6. Galileo Galilei – IQ level: 182

galileo

The Italian physicist, astronomer, mathematician, philosopher. He is best known for giving us the telescope. But that’s just a mere speck in his wide-reaching scientific achievements, namely the discovery of planetary objects such as Callisto, Galilean moons, Europa, Ganymede, and Io. He was also responsible for confirming through actual observation the heliocentrism nature of the solar system—the sun is at the center and the planets revolve around it—putting him at the crosshair of the Inquisition during his time.

5. John Stuart Mill – IQ level: 182.5

mill

An English philosopher and political economist. He is best known for his influential contributions to liberalism, the idea of individual freedom in contrast to unfettered state control in handling the economy. The Mill’s method is also widely used today to arrive at a conclusion via induction, a tool that lawyers and scientists have used in advancing their arguments.

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4. Gottfried Wilhelm Leibnitz – IQ level: 191

leibnitz

The German philosopher and mathematician. He is regarded to have contributed to the development of calculus independent from Newton, notably his works, Law of Continuity and Transcendental Law of Homogeneity. He was also a prolific inventor in the field of mechanical calculators, making it possible for non-genius like us to calculate complex mathematical problems with the aid of this device.

3. Isaac Newton – IQ level: 192

newton

The English physicist and mathematician. He is regarded to have developed much of calculus, the building blocks of today’s engineering feats. His Mathematical Principles of Natural Philosophy is one of the most influential scientific works, heralding the age of enlightenment when Europe burst into an era of advancements that gave birth to modern technologies.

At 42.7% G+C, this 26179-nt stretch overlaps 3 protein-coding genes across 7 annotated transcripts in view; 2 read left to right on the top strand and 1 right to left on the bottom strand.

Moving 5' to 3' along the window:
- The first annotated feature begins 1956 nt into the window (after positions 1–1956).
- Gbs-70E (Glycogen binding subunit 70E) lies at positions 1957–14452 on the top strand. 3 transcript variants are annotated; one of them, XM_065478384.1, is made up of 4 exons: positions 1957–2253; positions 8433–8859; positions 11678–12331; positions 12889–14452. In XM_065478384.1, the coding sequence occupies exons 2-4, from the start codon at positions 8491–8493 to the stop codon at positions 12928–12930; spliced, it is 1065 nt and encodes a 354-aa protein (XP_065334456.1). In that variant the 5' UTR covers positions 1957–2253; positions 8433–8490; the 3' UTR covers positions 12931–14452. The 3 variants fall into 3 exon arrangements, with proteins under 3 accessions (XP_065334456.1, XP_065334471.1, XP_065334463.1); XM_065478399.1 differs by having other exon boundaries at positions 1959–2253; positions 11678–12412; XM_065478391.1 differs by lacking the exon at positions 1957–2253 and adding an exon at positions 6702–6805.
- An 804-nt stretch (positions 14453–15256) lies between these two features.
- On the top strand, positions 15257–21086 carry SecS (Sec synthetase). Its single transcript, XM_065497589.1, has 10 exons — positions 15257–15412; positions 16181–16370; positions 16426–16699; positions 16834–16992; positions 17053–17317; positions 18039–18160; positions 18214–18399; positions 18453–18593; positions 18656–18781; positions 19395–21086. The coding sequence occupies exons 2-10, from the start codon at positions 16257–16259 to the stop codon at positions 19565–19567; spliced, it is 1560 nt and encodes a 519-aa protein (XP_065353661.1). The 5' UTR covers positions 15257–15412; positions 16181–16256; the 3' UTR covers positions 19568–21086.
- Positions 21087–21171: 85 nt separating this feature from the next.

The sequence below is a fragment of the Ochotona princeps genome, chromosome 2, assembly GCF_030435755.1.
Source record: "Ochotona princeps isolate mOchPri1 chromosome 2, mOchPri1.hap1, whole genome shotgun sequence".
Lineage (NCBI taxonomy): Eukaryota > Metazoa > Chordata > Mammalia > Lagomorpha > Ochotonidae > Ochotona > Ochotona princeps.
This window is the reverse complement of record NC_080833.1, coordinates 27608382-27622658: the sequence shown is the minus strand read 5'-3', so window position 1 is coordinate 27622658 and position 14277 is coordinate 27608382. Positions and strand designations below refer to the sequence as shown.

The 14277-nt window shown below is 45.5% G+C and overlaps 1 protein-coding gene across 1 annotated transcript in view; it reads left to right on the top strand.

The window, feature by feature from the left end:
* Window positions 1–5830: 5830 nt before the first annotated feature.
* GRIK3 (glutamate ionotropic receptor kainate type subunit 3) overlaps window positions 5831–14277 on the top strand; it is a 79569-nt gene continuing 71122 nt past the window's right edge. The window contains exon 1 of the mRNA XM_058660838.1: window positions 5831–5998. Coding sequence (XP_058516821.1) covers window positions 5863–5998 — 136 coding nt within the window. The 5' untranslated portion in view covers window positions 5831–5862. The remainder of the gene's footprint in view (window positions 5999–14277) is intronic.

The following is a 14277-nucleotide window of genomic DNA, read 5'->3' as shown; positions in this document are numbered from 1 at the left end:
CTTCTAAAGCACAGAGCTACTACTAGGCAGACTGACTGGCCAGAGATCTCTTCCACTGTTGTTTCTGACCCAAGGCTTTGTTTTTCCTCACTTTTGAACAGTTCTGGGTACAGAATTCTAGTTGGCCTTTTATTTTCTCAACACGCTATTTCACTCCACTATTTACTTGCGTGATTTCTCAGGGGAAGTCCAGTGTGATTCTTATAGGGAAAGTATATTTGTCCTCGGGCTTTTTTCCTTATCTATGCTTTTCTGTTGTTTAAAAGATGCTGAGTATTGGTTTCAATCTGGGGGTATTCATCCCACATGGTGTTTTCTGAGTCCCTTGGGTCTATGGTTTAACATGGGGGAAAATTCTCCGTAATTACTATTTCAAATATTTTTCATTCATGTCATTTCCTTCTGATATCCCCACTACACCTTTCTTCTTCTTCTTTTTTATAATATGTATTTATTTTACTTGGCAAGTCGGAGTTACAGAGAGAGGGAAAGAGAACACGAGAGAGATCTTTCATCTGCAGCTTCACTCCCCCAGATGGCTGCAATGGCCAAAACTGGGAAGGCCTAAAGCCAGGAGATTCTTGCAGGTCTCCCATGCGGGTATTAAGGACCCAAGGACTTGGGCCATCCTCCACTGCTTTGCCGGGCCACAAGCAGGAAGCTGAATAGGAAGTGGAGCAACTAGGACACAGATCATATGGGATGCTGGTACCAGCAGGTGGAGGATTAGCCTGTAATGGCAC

2. Leonardo Da Vinci – IQ level: 200

davinci

The Italian Renaissance man. His genius spanned across science and art. Best known for his Mona Lisa, Da Vinci was actually more than an exceptionally talented painter.  He was a mathematician, engineer, inventor, sculptor, architect, geologist, cartographer, botanist, and writer. He was the epitome of the Renaissance man, bringing to the world his wealth of knowledge to advance mankind’s fate.

1. Johann Wolfgang von Goethe – IQ level: 220

goethe

The German poet, novelist, playwright, politician, and diplomat. He’s best known for his literary works, such as, The Sorrows of Young Werther, Sturm und Drang, and Faust. Although he’s best regarded as a literary genius, Goethe was also involved in scientific studies, particularly in the field of natural science. He had a wide collection of minerals as part of his extensive studies in geology.

These people might appear remarkable and rare, but genius is more prevalent than we imagine it to be. “Everybody is a genius,” so said Einstein, “but if you judge a fish by its ability to climb a tree, it will live its whole life believing it is stupid.”

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55 Comments »

  • justice says:

    What about albert einstein. Though his IQ is not upto 200 but he is regarded as a genius and one of the most intelligent people. When you talk of intelligency you talk of him.

    • Anonymous says:

      Einstein’s IQ was only a few points above the borderline for genius, 152. His IQ was only 160, so he is not one of the most intellegent.

      • daniel says:

        IQ has a threshold. Once a person has met a certain requirement of IQ, other factors become more important in determining their success and overall impact on the world. That is why Einstein had an IQ of 160 and was the most brilliant mind ever, while Christopher Langan has an IQ of 195, and has experienced no such success, rather failure after failure.

      • Anonymous says:

        What IQ truly is, a very poor indicator of how successful someone will be throughout their life

    • Anonymous says:

      Genius is NOT intelligence. Genius is creative ability of the highest possible kind. True most Geniuses are highly intelligent –but this depends on the field their Genius was recognized in. And here there is a plethora of problems. Recognized by whom; which people, what Society, when and where. There is an old joke that goes something like I will believe in Psychologists devising tests from Geniuses when Monkeys devise tests for Psychologists. Yes it is off the mark and makes you wonder. Between species there is another problem and it is not the same thing as WITHIN a species !.